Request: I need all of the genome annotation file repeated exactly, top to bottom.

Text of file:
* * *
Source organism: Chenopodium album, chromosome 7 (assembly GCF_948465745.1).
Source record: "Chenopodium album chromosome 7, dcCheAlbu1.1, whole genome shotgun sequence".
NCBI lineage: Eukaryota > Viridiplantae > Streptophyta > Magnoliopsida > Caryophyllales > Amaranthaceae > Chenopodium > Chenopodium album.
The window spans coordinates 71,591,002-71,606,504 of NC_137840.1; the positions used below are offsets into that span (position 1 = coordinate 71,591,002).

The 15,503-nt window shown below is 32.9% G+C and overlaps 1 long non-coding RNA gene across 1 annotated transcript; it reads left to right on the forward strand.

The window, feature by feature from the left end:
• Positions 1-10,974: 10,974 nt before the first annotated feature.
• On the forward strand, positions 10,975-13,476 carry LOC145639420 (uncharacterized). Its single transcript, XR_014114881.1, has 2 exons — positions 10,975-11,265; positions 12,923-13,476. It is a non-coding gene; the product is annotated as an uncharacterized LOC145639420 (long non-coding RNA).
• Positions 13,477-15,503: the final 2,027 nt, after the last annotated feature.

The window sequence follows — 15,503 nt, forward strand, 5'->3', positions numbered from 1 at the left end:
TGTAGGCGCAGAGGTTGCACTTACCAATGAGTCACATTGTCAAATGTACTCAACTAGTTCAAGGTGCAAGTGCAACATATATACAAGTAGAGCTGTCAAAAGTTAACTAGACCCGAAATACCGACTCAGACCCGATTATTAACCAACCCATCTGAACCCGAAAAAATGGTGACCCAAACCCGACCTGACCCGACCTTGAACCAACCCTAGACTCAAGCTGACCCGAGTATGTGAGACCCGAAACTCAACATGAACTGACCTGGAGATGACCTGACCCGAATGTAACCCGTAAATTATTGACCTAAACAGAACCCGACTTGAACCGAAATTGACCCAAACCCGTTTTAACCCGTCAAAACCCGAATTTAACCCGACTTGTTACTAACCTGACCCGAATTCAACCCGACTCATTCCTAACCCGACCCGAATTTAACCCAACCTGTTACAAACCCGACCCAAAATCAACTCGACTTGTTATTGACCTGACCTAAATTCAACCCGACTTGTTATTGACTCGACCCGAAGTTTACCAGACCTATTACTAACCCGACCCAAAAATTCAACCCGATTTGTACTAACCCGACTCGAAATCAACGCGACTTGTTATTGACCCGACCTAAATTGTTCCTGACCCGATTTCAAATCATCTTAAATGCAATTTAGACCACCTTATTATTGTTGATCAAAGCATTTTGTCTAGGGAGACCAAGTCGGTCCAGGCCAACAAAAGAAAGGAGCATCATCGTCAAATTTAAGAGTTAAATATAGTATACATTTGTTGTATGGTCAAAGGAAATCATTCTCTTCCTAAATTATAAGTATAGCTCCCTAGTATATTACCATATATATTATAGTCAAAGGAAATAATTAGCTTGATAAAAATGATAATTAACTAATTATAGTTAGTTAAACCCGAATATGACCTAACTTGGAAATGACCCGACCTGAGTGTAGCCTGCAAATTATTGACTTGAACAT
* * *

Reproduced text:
Source organism: Chenopodium album, chromosome 7 (assembly GCF_948465745.1).
Source record: "Chenopodium album chromosome 7, dcCheAlbu1.1, whole genome shotgun sequence".
NCBI lineage: Eukaryota > Viridiplantae > Streptophyta > Magnoliopsida > Caryophyllales > Amaranthaceae > Chenopodium > Chenopodium album.
The window spans coordinates 71,591,002-71,606,504 of NC_137840.1; the positions used below are offsets into that span (position 1 = coordinate 71,591,002).

The 15,503-nt window shown below is 32.9% G+C and overlaps 1 long non-coding RNA gene across 1 annotated transcript; it reads left to right on the forward strand.

The window, feature by feature from the left end:
• Positions 1-10,974: 10,974 nt before the first annotated feature.
• On the forward strand, positions 10,975-13,476 carry LOC145639420 (uncharacterized). Its single transcript, XR_014114881.1, has 2 exons — positions 10,975-11,265; positions 12,923-13,476. It is a non-coding gene; the product is annotated as an uncharacterized LOC145639420 (long non-coding RNA).
• Positions 13,477-15,503: the final 2,027 nt, after the last annotated feature.

The window sequence follows — 15,503 nt, forward strand, 5'->3', positions numbered from 1 at the left end:
TGTAGGCGCAGAGGTTGCACTTACCAATGAGTCACATTGTCAAATGTACTCAACTAGTTCAAGGTGCAAGTGCAACATATATACAAGTAGAGCTGTCAAAAGTTAACTAGACCCGAAATACCGACTCAGACCCGATTATTAACCAACCCATCTGAACCCGAAAAAATGGTGACCCAAACCCGACCTGACCCGACCTTGAACCAACCCTAGACTCAAGCTGACCCGAGTATGTGAGACCCGAAACTCAACATGAACTGACCTGGAGATGACCTGACCCGAATGTAACCCGTAAATTATTGACCTAAACAGAACCCGACTTGAACCGAAATTGACCCAAACCCGTTTTAACCCGTCAAAACCCGAATTTAACCCGACTTGTTACTAACCTGACCCGAATTCAACCCGACTCATTCCTAACCCGACCCGAATTTAACCCAACCTGTTACAAACCCGACCCAAAATCAACTCGACTTGTTATTGACCTGACCTAAATTCAACCCGACTTGTTATTGACTCGACCCGAAGTTTACCAGACCTATTACTAACCCGACCCAAAAATTCAACCCGATTTGTACTAACCCGACTCGAAATCAACGCGACTTGTTATTGACCCGACCTAAATTGTTCCTGACCCGATTTCAAATCATCTTAAATGCAATTTAGACCACCTTATTATTGTTGATCAAAGCATTTTGTCTAGGGAGACCAAGTCGGTCCAGGCCAACAAAAGAAAGGAGCATCATCGTCAAATTTAAGAGTTAAATATAGTATACATTTGTTGTATGGTCAAAGGAAATCATTCTCTTCCTAAATTATAAGTATAGCTCCCTAGTATATTACCATATATATTATAGTCAAAGGAAATAATTAGCTTGATAAAAATGATAATTAACTAATTATAGTTAGTTAAACCCGAATATGACCTAACTTGGAAATGACCCGACCTGAGTGTAGCCTGCAAATTATTGACTTGAACAT